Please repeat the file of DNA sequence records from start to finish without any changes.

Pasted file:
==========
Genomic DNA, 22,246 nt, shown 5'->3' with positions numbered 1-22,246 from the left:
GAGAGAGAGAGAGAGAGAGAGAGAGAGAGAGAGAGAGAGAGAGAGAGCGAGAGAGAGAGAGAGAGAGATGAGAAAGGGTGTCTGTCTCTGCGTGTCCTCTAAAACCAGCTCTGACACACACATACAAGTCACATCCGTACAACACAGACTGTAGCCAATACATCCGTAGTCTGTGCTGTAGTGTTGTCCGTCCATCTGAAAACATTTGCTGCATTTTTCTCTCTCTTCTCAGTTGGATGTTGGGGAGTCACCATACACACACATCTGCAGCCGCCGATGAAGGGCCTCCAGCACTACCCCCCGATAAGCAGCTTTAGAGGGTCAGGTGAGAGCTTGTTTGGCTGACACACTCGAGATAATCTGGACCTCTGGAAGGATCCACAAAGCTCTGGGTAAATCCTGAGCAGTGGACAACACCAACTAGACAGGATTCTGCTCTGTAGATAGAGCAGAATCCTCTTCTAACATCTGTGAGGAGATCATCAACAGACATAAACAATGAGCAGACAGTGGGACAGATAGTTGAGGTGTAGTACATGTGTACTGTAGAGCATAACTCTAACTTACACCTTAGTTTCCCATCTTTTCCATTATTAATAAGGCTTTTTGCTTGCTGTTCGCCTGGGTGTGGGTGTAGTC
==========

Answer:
Genomic DNA, 22,246 nt, shown 5'->3' with positions numbered 1-22,246 from the left:
GAGAGAGAGAGAGAGAGAGAGAGAGAGAGAGAGAGAGAGAGAGAGAGCGAGAGAGAGAGAGAGAGAGATGAGAAAGGGTGTCTGTCTCTGCGTGTCCTCTAAAACCAGCTCTGACACACACATACAAGTCACATCCGTACAACACAGACTGTAGCCAATACATCCGTAGTCTGTGCTGTAGTGTTGTCCGTCCATCTGAAAACATTTGCTGCATTTTTCTCTCTCTTCTCAGTTGGATGTTGGGGAGTCACCATACACACACATCTGCAGCCGCCGATGAAGGGCCTCCAGCACTACCCCCCGATAAGCAGCTTTAGAGGGTCAGGTGAGAGCTTGTTTGGCTGACACACTCGAGATAATCTGGACCTCTGGAAGGATCCACAAAGCTCTGGGTAAATCCTGAGCAGTGGACAACACCAACTAGACAGGATTCTGCTCTGTAGATAGAGCAGAATCCTCTTCTAACATCTGTGAGGAGATCATCAACAGACATAAACAATGAGCAGACAGTGGGACAGATAGTTGAGGTGTAGTACATGTGTACTGTAGAGCATAACTCTAACTTACACCTTAGTTTCCCATCTTTTCCATTATTAATAAGGCTTTTTGCTTGCTGTTCGCCTGGGTGTGGGTGTAGTC